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Nosi Gives the Gift of Education

Her name means ‘gift’ and Nosiphiwo Mzamo-Nyamane, Mintek’s Mineralogy Manager, is giving the gift of education to 15 of her staffers to be trained in Project Management at Regenesys Business School.

As Chairperson of the Diversity Committee at Mintek, she is a firm believer in encouraging diversity for the betterment of the country. “Diversity has a potential of yielding great results and companies must be able embrace it and come up with ways of being inclusive. Organisations must capitalise and maximise on the benefits of a diverse workforce”.

Mintek’s goal is to have a workforce comprising of 46% women – it currently stands at 39%. “When it comes to accomplishing goals or building solid workplace relationships, the feminine touch and skills like empathy, intuition and optimism of women work towards the benefit of the company. Their emotional intelligence, passion and helpful nature help to create a healthy workplace relationship and well-rounded workforce”.

Nosi’s rock-collecting passion began when she was a student at the University of Fort Hare in 1995. Geologists often lick rocks to identify them – “To a geologist, halite might look a lot like quartz or calcite or gypsum, but none of these will have the distinctly salty taste, so licking it will confirm its identity”. For some rocks, licking won’t work but “grinding them against on your teeth will. Siltstone will feel gritty against your teeth, while shale won’t”.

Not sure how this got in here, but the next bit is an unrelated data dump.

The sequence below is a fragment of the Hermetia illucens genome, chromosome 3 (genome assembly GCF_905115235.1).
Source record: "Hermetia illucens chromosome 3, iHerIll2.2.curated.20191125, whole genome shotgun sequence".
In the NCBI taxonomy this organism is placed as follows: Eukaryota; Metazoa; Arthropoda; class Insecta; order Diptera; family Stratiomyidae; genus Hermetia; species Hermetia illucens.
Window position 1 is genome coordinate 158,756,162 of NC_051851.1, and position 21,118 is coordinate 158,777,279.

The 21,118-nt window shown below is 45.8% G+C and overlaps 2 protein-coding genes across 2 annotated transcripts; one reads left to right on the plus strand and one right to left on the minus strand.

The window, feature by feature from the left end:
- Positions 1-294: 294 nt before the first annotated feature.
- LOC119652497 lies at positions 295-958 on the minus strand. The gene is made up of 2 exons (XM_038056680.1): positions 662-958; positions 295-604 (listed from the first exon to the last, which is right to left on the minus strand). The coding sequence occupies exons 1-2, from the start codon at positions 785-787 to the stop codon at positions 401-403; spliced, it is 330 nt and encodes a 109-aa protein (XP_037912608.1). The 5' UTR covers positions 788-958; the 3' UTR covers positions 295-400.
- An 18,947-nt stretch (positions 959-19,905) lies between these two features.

Her first mining post was in Namaqualand – “We were separated by the Orange River from Namibia”. She stayed in a backyard flat of a white farmer in Prieska and soon moved to a small mine in Limpopo’s Swartwater. From a mine in Kleinsee, she then moved to a firm in Sandton but the geologist in her soon saw her back on the mines in Kimberley and Phalaborwa. Nosi joined Mintek in 2010 and soon grew from strength to strength.

“Having worked around mining towns and written a study on mine closure planning, I have seen the challenges that are faced by the communities when mining stops. The mining society needs to relook mine closure plans before leaving behind ghost towns and poverty”.

As an MBA student at Regenesys, Nosi believes, “Regenesys is one of the best universities in the country and offers quality education”. A good employee is someone who knows, “It is important to be a team player, work together towards achieving a common goal, be someone who shows respect for colleagues and be willing to learn from others”.

When not relaxing with her two daughters, having the occasional glass of wine, examining her favourite ‘false gold’ aka pyrite stone, Nosi likes to network with Women in Mining of South Africa (WIMSA), go running and attend church.

Asked for her advice for anyone keen to join the mining industry, she says, “Be willing to learn from the people that you think are at lower level from you, because they know a lot based on their long service experience in the organisation. Get your hands dirty. Have a support structure. You need to preserve and have a very strong character”. Wise words, indeed!

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